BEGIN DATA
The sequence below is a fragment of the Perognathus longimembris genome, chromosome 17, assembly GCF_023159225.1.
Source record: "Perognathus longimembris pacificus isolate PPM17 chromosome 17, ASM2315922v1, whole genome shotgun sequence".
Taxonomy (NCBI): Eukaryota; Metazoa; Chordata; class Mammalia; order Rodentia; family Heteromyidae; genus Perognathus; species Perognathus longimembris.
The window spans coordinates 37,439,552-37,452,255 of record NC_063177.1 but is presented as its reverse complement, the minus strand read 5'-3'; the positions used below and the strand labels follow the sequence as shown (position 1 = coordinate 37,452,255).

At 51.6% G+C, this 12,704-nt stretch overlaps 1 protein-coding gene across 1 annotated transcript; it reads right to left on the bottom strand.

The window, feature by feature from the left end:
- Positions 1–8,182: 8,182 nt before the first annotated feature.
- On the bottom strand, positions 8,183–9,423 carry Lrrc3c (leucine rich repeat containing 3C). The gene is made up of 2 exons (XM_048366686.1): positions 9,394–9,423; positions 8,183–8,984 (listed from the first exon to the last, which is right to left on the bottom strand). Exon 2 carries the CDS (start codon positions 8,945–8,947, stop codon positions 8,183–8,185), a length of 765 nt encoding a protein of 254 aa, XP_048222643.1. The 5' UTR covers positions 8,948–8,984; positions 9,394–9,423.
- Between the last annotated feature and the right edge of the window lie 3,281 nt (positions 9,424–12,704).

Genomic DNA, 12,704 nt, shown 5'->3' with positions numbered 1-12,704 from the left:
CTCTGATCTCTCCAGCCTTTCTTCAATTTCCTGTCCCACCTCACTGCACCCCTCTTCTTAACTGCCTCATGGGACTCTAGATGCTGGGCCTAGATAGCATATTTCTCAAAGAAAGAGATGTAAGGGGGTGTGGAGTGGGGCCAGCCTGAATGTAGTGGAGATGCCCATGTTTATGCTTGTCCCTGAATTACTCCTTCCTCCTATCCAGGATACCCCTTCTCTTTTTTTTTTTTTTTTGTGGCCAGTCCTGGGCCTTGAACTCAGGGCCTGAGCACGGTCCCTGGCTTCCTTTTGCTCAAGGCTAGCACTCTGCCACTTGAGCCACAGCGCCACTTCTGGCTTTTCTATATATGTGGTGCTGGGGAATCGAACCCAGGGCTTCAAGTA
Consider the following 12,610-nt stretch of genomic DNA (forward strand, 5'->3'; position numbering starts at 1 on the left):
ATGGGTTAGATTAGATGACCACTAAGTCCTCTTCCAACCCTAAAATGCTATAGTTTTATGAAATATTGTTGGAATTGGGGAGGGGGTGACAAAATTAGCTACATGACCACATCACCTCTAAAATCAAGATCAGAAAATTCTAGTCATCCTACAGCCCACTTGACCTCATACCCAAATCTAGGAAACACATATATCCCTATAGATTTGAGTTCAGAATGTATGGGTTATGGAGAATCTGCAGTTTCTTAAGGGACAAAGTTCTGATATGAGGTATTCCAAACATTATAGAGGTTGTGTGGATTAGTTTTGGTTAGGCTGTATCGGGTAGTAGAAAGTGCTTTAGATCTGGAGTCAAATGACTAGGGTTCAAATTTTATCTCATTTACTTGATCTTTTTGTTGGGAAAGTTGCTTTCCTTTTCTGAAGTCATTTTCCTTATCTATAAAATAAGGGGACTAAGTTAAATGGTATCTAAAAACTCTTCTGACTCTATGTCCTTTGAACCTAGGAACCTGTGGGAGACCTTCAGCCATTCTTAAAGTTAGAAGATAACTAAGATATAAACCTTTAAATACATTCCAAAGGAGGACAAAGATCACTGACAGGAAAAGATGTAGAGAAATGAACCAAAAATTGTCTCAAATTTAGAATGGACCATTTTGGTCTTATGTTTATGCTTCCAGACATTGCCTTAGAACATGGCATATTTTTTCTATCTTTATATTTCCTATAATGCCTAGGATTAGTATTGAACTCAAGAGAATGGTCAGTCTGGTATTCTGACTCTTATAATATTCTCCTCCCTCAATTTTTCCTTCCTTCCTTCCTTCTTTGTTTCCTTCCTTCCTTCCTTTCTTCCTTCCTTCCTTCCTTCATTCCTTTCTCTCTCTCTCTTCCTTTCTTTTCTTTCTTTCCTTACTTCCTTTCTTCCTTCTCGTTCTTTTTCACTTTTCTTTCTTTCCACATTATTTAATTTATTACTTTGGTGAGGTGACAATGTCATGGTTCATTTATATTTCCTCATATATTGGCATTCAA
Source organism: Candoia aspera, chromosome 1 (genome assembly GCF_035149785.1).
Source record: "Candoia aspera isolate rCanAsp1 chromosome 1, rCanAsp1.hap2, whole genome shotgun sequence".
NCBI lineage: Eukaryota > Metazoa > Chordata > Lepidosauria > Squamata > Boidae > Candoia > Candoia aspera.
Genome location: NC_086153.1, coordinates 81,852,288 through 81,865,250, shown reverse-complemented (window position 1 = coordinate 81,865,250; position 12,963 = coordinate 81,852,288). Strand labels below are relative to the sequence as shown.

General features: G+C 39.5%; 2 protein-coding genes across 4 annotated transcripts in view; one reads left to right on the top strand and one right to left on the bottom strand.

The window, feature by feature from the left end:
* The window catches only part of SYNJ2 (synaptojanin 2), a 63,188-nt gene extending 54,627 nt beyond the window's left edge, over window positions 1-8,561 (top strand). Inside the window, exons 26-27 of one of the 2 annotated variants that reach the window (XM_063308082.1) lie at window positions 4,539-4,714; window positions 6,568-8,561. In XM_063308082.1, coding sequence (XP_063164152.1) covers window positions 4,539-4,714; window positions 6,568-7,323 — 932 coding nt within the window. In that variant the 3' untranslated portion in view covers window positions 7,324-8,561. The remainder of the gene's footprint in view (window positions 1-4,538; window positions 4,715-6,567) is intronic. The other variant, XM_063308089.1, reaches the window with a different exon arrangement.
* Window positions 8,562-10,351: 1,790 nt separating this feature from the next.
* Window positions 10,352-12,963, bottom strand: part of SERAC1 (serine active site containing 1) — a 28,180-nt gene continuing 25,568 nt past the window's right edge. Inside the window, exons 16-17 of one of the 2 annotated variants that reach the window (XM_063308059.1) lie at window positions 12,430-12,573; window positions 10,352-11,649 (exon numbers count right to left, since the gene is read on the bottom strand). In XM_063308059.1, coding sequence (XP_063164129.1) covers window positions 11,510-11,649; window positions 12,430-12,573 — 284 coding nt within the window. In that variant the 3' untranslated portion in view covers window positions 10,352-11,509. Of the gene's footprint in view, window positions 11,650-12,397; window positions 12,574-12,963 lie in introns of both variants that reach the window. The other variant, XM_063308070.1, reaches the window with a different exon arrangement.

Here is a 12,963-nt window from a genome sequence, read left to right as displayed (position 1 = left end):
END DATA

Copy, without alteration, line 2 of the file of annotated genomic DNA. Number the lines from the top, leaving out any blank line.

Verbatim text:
Source record: "Perognathus longimembris pacificus isolate PPM17 chromosome 17, ASM2315922v1, whole genome shotgun sequence".